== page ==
Dominique is the other breed featured at Oliver H. Kelley Farm Museum in Elk River, Minnesota. Often fondly called Dominickers, they were common in barnyards in Colonial America and continued providing eggs and meat through the 20th century. Historically, they would have been known to Mr. Kelley and his family in the 1850s.
This photo of a Dominique hen and her chicks comes from Bryan K. Oliver of the Dominque Club of America. It is one of his favorites.
They were used in developing the Barred Plymouth Rock. A Dominique rooster was crossed either with Black Cochin or Black Java hens. The Dominique line that led to the Barred Rock was a single comb variety. Dominiques today are recognized only with rose combs.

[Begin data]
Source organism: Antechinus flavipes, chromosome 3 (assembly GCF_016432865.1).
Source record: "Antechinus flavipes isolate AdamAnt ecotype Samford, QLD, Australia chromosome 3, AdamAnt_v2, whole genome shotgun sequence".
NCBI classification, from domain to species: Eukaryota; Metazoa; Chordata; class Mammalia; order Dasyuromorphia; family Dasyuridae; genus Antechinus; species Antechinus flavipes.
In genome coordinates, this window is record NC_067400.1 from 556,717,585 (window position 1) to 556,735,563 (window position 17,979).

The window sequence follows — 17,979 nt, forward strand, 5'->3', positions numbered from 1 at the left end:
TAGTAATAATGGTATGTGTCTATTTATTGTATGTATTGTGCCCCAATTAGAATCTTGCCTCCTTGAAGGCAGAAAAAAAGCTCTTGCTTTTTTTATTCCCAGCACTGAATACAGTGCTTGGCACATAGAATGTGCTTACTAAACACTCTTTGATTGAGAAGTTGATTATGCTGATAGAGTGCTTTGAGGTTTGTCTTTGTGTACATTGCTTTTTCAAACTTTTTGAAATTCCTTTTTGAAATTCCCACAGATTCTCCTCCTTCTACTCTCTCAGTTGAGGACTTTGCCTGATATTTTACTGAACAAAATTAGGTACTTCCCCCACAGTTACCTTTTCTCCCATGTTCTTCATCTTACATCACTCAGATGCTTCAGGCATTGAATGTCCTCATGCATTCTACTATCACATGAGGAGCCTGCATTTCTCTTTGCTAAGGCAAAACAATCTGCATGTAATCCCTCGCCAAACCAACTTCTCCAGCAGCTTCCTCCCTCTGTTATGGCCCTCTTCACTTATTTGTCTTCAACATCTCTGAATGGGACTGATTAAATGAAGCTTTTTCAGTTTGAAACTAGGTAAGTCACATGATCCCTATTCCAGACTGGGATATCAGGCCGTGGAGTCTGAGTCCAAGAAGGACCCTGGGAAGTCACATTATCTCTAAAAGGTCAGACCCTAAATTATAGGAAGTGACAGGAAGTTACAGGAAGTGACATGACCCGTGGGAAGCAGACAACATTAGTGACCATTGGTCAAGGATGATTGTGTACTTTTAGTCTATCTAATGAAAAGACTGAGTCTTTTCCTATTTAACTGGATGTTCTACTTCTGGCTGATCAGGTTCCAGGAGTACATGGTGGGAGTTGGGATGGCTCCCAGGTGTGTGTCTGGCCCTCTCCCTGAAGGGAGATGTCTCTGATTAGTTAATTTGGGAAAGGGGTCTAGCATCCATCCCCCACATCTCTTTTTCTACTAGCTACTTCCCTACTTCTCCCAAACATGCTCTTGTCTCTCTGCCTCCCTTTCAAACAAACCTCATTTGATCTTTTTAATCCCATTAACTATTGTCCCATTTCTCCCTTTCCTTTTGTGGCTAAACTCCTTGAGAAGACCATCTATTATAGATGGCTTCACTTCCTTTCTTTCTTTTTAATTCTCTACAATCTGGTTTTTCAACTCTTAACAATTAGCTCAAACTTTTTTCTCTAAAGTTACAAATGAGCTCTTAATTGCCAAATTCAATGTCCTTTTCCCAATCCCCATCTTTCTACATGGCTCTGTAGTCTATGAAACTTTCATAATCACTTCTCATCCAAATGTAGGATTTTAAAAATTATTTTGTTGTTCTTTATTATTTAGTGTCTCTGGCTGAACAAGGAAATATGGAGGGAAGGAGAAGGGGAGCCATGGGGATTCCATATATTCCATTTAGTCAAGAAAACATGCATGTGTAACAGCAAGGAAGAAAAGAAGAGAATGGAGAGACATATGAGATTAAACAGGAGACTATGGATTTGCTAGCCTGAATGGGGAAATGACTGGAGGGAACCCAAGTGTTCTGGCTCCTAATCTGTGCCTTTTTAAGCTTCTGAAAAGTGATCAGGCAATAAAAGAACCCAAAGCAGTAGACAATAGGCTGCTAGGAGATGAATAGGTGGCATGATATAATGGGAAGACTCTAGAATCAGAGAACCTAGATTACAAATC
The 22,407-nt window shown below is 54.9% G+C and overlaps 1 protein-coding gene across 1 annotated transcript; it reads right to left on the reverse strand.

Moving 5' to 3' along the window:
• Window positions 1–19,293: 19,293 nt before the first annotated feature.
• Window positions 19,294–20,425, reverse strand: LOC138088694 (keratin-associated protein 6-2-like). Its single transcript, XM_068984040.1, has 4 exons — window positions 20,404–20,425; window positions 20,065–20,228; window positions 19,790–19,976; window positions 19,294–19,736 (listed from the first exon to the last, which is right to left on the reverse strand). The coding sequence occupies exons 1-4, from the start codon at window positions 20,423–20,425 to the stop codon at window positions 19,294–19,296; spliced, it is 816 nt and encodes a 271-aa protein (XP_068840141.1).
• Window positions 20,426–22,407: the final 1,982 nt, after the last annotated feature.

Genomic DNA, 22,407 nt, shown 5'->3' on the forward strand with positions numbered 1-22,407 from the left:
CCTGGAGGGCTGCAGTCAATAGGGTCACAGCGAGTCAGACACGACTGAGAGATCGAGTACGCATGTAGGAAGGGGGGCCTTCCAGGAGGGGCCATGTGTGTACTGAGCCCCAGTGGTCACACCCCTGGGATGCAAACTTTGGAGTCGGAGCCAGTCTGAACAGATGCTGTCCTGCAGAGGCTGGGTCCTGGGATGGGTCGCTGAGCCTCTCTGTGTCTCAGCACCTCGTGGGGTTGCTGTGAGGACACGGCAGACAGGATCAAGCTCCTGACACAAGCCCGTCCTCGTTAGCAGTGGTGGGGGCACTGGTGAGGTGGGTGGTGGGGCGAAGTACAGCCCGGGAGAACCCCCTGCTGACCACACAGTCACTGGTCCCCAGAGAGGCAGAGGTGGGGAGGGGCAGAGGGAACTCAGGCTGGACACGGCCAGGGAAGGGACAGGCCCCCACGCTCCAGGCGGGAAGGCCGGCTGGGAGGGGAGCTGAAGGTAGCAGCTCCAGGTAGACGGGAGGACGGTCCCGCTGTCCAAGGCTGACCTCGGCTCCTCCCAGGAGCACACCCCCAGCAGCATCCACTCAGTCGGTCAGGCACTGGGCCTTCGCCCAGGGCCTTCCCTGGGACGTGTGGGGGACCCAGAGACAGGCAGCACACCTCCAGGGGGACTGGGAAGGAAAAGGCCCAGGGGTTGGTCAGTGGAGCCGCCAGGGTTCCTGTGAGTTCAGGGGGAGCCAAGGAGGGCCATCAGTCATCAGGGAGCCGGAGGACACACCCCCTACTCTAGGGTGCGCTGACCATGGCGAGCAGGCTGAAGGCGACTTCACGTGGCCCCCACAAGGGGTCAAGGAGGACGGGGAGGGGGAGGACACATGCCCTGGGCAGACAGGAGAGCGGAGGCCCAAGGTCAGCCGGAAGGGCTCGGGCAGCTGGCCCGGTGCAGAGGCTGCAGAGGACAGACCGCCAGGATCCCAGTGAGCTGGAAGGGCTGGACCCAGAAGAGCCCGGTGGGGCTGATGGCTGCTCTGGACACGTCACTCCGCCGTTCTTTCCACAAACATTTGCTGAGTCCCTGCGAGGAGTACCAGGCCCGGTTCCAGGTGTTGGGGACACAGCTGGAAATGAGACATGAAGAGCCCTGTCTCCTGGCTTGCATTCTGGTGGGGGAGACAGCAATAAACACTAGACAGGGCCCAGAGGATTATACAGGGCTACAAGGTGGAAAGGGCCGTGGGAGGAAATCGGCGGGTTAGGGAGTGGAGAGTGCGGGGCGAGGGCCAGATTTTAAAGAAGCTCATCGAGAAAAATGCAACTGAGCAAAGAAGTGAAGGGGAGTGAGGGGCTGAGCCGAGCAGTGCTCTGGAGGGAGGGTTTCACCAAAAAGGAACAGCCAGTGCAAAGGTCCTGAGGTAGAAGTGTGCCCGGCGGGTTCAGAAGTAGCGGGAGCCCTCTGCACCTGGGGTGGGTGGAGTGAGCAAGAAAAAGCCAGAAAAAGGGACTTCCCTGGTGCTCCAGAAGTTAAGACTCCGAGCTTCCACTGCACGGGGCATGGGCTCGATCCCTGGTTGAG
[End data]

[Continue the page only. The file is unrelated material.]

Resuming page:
Both breeds were in the American Poultry Association’s original American Standard of Excellence, published in 1874. They are soemtimes called America's Oldest Breed
Dominiques nearly disappeared by the 1950s, but dedicated advocates of this beautiful and hardy breed persevered and flocks are gradually increasing. More breeders are welcome.
The Dominique Club of America, http://dominiquechickens.org/index.php, champions this breed. Whether you are ready to start breeding a flock or not, joining DCA will support continued progress.